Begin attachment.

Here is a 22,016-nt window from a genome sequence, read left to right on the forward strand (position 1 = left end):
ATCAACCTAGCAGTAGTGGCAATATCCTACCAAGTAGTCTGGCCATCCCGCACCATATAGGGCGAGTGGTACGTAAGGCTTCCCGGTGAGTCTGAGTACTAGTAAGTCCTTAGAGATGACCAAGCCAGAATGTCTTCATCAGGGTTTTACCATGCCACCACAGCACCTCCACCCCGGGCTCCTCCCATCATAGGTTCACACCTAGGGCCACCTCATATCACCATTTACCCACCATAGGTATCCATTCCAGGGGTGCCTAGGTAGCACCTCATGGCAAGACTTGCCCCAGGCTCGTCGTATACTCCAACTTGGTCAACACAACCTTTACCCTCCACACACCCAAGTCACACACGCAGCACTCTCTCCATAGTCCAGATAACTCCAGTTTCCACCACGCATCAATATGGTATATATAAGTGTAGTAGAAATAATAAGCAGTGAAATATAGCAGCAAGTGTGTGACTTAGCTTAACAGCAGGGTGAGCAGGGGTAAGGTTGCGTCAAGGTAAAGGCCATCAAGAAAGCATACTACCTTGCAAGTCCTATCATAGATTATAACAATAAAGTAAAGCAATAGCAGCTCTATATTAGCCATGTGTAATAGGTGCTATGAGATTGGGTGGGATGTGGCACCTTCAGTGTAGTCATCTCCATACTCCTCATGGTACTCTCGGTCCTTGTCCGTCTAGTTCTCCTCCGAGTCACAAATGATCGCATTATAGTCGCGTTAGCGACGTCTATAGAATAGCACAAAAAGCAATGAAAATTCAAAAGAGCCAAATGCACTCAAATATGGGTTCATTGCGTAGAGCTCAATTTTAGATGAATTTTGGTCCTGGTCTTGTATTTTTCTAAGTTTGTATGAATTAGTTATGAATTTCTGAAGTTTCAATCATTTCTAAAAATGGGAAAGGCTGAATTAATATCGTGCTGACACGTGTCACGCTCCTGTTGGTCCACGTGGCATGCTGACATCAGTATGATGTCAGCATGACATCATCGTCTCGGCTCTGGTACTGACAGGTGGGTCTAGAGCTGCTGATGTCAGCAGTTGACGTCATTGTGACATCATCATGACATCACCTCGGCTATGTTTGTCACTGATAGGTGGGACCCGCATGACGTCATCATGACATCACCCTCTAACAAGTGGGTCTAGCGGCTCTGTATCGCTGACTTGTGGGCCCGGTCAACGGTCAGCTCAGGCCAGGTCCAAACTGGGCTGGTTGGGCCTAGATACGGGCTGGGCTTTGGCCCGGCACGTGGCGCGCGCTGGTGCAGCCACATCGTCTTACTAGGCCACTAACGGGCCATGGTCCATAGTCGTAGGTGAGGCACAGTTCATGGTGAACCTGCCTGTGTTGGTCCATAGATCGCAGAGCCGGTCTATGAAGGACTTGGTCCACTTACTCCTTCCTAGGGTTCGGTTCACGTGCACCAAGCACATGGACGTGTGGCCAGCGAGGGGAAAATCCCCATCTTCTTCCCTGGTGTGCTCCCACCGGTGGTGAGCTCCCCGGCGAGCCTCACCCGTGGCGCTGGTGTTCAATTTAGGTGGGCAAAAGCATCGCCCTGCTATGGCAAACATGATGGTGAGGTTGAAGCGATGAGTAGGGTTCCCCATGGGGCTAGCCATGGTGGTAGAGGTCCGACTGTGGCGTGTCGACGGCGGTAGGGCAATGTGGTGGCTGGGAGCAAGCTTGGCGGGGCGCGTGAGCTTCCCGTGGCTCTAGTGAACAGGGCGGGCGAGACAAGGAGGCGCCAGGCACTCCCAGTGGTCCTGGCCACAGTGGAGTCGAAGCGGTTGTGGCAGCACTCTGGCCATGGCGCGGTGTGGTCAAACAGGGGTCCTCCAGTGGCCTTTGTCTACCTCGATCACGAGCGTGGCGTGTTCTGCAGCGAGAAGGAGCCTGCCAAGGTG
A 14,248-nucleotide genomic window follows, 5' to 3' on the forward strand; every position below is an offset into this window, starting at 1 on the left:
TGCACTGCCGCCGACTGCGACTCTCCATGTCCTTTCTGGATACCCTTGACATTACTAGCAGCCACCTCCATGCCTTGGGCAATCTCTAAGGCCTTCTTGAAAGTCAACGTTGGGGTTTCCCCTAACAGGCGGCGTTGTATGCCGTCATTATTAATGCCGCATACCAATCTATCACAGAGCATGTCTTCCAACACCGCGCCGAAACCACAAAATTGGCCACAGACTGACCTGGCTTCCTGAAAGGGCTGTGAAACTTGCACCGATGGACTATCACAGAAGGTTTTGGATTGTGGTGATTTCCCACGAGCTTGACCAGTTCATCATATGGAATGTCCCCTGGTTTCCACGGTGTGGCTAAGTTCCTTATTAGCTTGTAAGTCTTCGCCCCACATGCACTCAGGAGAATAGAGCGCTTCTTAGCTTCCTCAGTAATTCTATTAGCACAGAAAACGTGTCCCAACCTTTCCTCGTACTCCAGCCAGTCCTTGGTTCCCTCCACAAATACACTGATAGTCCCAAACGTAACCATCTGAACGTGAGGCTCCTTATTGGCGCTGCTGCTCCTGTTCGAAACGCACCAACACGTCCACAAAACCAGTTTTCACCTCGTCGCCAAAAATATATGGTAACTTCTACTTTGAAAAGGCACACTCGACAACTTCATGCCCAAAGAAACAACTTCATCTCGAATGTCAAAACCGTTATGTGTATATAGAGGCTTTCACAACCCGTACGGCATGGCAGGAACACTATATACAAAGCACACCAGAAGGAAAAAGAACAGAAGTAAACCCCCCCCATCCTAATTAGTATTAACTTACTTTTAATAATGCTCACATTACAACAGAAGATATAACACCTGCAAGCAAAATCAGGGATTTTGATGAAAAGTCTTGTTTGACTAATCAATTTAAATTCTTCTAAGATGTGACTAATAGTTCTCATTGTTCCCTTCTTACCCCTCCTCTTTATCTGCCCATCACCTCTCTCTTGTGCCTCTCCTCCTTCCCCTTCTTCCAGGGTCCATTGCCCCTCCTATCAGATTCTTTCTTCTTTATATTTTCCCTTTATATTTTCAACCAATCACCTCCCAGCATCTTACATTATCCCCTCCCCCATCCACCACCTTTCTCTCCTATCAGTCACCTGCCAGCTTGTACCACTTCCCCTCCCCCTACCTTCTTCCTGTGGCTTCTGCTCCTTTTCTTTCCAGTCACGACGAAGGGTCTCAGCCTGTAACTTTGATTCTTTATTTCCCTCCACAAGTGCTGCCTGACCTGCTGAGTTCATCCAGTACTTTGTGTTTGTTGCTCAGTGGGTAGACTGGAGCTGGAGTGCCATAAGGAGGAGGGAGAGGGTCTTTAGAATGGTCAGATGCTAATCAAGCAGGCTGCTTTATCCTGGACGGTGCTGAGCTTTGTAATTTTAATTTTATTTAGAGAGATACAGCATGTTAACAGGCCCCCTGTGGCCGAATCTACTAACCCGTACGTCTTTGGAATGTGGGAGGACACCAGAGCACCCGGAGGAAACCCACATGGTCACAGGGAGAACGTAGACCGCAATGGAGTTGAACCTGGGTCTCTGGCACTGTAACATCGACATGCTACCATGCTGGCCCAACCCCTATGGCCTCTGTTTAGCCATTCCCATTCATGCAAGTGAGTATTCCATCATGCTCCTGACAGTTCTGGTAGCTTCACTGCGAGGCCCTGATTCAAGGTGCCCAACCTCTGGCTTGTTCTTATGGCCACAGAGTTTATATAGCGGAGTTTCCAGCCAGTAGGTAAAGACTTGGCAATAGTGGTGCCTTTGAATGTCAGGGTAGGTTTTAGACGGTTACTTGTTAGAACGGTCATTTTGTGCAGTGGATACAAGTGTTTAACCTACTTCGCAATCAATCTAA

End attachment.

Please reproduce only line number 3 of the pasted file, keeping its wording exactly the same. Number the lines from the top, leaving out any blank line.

A 14,248-nucleotide genomic window follows, 5' to 3' on the forward strand; every position below is an offset into this window, starting at 1 on the left: